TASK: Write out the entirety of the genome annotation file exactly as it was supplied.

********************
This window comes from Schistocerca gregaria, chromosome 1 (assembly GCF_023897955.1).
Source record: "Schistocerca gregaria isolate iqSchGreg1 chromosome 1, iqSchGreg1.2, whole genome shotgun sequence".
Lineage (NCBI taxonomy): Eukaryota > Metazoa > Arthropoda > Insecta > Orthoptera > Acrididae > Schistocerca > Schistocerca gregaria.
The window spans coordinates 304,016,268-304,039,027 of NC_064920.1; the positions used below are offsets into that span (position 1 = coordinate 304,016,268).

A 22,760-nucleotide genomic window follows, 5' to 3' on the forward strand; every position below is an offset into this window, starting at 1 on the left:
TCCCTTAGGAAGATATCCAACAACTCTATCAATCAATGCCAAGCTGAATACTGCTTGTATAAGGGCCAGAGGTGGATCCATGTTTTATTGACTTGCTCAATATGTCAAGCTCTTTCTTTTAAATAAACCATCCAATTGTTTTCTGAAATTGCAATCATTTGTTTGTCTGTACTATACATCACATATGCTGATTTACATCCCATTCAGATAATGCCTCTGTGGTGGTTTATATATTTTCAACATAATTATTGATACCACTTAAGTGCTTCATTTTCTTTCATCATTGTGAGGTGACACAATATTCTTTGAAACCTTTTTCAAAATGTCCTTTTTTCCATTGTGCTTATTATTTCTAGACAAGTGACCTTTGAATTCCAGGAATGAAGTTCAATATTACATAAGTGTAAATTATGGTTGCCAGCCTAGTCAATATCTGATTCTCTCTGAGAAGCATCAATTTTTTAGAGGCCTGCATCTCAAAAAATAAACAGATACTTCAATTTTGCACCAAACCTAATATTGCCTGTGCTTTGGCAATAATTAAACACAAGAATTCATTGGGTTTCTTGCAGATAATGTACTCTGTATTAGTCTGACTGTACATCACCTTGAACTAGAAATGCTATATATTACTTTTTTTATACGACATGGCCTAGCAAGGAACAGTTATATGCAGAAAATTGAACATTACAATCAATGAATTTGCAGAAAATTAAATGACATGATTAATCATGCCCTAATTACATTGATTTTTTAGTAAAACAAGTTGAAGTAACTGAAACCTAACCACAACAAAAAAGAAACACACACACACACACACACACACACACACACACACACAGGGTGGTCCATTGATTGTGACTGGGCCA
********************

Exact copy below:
This window comes from Schistocerca gregaria, chromosome 1 (assembly GCF_023897955.1).
Source record: "Schistocerca gregaria isolate iqSchGreg1 chromosome 1, iqSchGreg1.2, whole genome shotgun sequence".
Lineage (NCBI taxonomy): Eukaryota > Metazoa > Arthropoda > Insecta > Orthoptera > Acrididae > Schistocerca > Schistocerca gregaria.
The window spans coordinates 304,016,268-304,039,027 of NC_064920.1; the positions used below are offsets into that span (position 1 = coordinate 304,016,268).

A 22,760-nucleotide genomic window follows, 5' to 3' on the forward strand; every position below is an offset into this window, starting at 1 on the left:
TCCCTTAGGAAGATATCCAACAACTCTATCAATCAATGCCAAGCTGAATACTGCTTGTATAAGGGCCAGAGGTGGATCCATGTTTTATTGACTTGCTCAATATGTCAAGCTCTTTCTTTTAAATAAACCATCCAATTGTTTTCTGAAATTGCAATCATTTGTTTGTCTGTACTATACATCACATATGCTGATTTACATCCCATTCAGATAATGCCTCTGTGGTGGTTTATATATTTTCAACATAATTATTGATACCACTTAAGTGCTTCATTTTCTTTCATCATTGTGAGGTGACACAATATTCTTTGAAACCTTTTTCAAAATGTCCTTTTTTCCATTGTGCTTATTATTTCTAGACAAGTGACCTTTGAATTCCAGGAATGAAGTTCAATATTACATAAGTGTAAATTATGGTTGCCAGCCTAGTCAATATCTGATTCTCTCTGAGAAGCATCAATTTTTTAGAGGCCTGCATCTCAAAAAATAAACAGATACTTCAATTTTGCACCAAACCTAATATTGCCTGTGCTTTGGCAATAATTAAACACAAGAATTCATTGGGTTTCTTGCAGATAATGTACTCTGTATTAGTCTGACTGTACATCACCTTGAACTAGAAATGCTATATATTACTTTTTTTATACGACATGGCCTAGCAAGGAACAGTTATATGCAGAAAATTGAACATTACAATCAATGAATTTGCAGAAAATTAAATGACATGATTAATCATGCCCTAATTACATTGATTTTTTAGTAAAACAAGTTGAAGTAACTGAAACCTAACCACAACAAAAAAGAAACACACACACACACACACACACACACACACACACACACAGGGTGGTCCATTGATTGTGACTGGGCCA